HBO’s “Confederate” – When a Press Release is the Wrong Approach

Erik Bernstein crisis communication Leave a Comment

The announcement of HBO’s new show, “Confederate,” which takes place in an alternate timeline where Southern states successfully seceded from the union and slavery remains legal, was already bound to draw criticism. It’s pretty much the definition of a touchy topic. The way the show was announced, however, created even more problems.

The press release has been a staple of public relations for pretty much as long as the industry has existed. It’s the go-to for new announcements for many organizations, and is effective when used in the right way and for a suitable purpose. As HBO found when there was a near-immediate backlash following its own press release (and attached show trailer), sometimes you need to provide a lot more context than a release can contain.

During a press tour following the announcement, HBO President of Programming Casey Bloys explained to reporters why he felt a press release was a mistake:

I would file this under hindsight is 20-20. If I could do it over again, our mistake, HBO’s mistake, the idea that we would be able to announce an idea that is so sensitive and requires such care and thought on the part of the producers in a press release was misguided on our part. If I had it to do over again, what we ended up doing after the fact with the four producers, [was to] have them sit with journalists. Richard [Plepler, HBO Chairman] and I had the benefit of sitting with these four producers. We heard why they wanted to do the show, why it was important to them so we had that context. I completely understand somebody reading the press release would not have that at all. If I had it to do again, I would’ve rolled it out with producers talking on the record so people understand where they’re coming from.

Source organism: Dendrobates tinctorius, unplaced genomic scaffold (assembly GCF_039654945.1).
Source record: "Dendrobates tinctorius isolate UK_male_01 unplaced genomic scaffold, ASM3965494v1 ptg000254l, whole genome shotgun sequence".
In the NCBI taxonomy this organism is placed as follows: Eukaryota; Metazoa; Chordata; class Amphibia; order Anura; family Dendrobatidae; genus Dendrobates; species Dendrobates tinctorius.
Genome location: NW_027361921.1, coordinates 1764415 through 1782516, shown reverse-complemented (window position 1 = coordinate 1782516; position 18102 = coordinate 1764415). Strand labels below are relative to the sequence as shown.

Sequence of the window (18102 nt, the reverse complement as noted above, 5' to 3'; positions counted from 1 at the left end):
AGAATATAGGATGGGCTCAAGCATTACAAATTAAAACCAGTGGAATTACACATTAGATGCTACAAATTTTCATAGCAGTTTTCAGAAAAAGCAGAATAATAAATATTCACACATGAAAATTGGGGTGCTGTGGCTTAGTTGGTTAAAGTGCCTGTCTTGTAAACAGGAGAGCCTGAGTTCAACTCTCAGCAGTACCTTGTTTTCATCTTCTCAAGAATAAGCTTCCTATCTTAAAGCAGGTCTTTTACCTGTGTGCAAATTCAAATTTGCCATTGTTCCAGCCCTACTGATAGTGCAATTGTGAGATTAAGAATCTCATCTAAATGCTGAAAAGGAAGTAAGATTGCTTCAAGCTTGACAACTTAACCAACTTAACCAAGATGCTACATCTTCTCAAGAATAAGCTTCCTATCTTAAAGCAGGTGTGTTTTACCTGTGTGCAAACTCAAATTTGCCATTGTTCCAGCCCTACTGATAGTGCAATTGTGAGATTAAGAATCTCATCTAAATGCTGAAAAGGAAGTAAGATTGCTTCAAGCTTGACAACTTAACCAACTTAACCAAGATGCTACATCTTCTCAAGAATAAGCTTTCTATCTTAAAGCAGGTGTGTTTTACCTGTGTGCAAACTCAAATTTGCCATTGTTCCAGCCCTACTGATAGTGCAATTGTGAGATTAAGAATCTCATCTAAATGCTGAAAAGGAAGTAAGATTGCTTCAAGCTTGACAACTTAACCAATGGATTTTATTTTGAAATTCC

A press release is great if you can sum up the Who, What, When, Where and Why in a one-pager. The major reason it didn’t work for HBO here – and why we don’t recommend press releases in many crisis management scenarios – is that the Why can require a significant amount of explanation on its own, and is often delivered most effectively in an arena where the audience can explore the topic in a back-and-forth conversation rather than being left to interpret what they may from a sheet of text. Press releases are powerful tools, but as with any tool they need to be used when they suit the situation, not as the automatic go-to approach.

Erik Bernstein

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